A Samsung Patent shows AR Glasses using a turn-by-turn Maps App which is likely to be duplicated on Apple's Future Glasses
Earlier this month the U.S. Patent and Trademark Office published a patent application from Samsung for Augmented Reality glasses that will be able to assist drivers with an application that will work in sync with a map directions application so that drivers could keep their eyes on the road while being directed when to change lanes, exist freeways and find their destination with ease. It's interesting because this is likely one of the many apps that Apple is likely working on for their future glasses device.
While Samsung's future AR glasses will use a camera on the glasses to assist in reading the road and providing realtime directions, the system may also work with vehicles offering embedded AR controls that could communicate with the glasses.
Samsung's patent FIG. 1 below is a block diagram of a system for implementing an augmented reality; FIG. 2 is a conceptual diagram of a system for implementing an augmented reality; FIG. 11 is a conceptual diagram of a system for implementing an augmented reality where the internal vehicle cameras could pick up user in-air gestures used to control a user interface or to send a command to the system; FIG. 6 is a conceptual diagram of implementation of an augmented reality where an AR direction arrow is merged with the real-world imagery of the road the driver is seeing in realtime.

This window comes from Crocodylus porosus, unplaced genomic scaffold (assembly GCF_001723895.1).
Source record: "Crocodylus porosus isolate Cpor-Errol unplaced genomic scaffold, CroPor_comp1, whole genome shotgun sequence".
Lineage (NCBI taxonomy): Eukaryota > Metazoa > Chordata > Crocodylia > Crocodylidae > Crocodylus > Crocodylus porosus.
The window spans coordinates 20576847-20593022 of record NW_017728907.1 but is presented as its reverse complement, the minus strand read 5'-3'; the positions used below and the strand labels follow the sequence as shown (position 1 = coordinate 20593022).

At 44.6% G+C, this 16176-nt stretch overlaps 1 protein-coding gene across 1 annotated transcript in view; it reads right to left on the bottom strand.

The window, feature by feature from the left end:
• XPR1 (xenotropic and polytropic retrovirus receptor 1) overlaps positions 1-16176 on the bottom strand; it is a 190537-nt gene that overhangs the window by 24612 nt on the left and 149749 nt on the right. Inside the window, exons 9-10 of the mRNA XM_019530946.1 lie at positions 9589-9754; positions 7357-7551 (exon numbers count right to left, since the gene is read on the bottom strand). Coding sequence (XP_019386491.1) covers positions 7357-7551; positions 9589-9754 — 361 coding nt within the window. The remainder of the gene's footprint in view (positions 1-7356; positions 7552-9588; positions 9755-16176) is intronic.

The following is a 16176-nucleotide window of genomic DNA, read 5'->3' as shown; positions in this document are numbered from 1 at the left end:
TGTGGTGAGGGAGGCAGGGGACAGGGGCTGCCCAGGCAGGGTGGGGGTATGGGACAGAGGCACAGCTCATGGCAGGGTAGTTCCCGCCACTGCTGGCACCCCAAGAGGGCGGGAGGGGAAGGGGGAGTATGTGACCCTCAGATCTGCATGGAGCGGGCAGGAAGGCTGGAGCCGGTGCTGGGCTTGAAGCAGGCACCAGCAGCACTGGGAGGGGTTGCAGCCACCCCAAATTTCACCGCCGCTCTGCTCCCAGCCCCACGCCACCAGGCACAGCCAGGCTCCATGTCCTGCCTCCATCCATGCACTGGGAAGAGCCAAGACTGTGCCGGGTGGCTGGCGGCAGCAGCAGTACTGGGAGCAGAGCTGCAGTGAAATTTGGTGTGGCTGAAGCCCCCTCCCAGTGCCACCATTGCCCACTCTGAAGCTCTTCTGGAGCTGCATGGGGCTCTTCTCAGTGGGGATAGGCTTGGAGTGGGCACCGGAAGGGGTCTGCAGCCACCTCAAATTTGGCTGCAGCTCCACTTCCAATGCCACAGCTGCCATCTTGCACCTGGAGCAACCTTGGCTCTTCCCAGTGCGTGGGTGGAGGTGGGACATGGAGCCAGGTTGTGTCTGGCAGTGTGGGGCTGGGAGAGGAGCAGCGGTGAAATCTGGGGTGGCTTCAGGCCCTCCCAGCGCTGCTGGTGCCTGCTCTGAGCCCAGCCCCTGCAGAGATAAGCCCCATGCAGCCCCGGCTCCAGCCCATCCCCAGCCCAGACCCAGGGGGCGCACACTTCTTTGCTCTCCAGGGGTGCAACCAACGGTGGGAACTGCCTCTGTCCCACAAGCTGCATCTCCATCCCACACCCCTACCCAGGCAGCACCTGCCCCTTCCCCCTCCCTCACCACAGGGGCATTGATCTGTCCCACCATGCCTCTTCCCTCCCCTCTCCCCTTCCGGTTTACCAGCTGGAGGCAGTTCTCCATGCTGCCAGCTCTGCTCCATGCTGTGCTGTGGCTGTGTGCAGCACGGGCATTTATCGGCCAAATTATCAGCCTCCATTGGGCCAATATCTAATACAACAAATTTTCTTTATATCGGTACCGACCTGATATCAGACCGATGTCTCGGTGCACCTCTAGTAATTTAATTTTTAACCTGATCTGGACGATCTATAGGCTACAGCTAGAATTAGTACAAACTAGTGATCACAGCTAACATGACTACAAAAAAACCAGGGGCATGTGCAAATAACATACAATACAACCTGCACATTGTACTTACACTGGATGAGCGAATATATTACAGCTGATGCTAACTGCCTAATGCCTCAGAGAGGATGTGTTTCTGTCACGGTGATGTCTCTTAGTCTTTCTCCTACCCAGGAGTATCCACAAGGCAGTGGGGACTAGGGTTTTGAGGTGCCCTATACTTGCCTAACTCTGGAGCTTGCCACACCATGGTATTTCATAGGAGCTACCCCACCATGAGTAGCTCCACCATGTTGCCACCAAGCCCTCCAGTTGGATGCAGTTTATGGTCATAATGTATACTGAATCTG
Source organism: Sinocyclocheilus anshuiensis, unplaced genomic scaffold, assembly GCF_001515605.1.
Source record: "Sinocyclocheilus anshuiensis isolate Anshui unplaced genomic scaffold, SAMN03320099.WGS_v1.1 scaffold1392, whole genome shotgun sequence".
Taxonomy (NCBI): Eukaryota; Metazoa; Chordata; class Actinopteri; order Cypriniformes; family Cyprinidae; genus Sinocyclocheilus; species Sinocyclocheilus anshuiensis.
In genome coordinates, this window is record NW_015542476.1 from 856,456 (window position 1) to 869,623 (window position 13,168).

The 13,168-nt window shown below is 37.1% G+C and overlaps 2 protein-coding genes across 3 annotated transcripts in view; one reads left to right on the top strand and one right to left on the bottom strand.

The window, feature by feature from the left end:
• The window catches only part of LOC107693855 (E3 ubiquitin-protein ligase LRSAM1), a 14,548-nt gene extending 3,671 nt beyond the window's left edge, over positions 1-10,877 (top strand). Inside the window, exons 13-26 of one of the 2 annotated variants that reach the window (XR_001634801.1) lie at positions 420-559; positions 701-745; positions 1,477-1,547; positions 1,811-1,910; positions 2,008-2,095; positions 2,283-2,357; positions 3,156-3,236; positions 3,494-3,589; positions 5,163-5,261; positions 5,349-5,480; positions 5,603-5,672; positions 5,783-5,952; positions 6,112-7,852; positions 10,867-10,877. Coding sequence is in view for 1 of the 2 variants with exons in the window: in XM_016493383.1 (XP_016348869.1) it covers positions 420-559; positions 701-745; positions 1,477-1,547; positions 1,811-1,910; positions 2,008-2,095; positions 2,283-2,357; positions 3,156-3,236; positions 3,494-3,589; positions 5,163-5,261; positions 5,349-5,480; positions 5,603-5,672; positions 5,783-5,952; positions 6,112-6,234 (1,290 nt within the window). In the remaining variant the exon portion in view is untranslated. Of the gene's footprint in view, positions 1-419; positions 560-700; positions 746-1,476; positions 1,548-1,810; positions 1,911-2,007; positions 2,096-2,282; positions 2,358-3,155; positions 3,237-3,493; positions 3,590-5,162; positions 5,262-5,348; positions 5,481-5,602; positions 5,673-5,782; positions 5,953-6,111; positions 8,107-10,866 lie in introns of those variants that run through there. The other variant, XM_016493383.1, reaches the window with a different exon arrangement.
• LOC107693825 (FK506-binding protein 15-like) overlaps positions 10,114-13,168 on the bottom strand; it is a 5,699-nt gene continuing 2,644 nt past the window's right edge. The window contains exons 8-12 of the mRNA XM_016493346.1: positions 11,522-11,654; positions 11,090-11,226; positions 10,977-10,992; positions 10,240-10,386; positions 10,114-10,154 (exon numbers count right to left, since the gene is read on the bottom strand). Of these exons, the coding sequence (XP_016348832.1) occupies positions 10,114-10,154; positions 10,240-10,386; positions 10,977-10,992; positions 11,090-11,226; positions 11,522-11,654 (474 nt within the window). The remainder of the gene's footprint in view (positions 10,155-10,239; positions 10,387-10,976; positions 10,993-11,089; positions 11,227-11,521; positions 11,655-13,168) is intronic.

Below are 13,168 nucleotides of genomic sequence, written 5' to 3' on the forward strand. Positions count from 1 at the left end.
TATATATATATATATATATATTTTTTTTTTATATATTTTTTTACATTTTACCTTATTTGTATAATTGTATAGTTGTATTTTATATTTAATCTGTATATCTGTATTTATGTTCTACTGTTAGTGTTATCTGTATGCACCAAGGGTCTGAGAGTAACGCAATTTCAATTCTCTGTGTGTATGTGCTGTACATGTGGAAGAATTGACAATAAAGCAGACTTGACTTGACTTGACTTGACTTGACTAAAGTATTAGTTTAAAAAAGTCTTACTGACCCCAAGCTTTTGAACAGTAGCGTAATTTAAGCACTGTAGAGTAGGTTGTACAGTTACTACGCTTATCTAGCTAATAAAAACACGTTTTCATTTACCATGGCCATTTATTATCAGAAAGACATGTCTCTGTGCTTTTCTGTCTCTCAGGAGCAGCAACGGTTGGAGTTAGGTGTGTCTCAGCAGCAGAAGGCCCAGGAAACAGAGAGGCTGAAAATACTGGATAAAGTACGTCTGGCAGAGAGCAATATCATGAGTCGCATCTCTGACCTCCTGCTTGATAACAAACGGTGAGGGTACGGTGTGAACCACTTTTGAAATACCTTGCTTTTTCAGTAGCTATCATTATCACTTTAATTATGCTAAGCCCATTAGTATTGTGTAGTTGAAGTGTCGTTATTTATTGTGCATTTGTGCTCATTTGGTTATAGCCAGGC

Samsung notes in their filing that "a user may observe the virtual image when the particular position is placed within a field of view of the user that is viewable by using the optical coupler. For example, an actual image may be an image of an actual road, and a virtual image may be an image of a direction indicator." In a second example, Samsung notes that "an actual image may be an image of an actual gas station, and a virtual image may include an image of oil prices."
The external camera #400 illustrated in both FIGS. 2 and 11 may obtain actual image data by capturing an image of an actual object. An actual object may include a road, a building, or a sign outside the vehicle.
In FIG. 11, the camera may be a two-way camera wherein camera #110 can watch for in-air gesturing initiated by the driver to control and interface or deliver a command captured by a sensor in the camera #110.
The AR glasses have a built-in image generator that works in sync with the glass display.
Although it's a Samsung patent, it's clear that Apple having a turn-by-turn Maps app will likely adopt this for their future AR glasses, as it's a natural AR application.
There's been a few times when I've been driving and got distracted by something occurring on the road and missed an important direction cue from Siri. Having the ability to view the directive arrows generated on Apple's future AR glasses would be great to have so that users don't miss an important direction cue on 'Maps.'
Samsung filed for this patent in the U.S on May 6, 2019 and in South Korea in November 16, 2018 under Korean code 10-2018-0141956.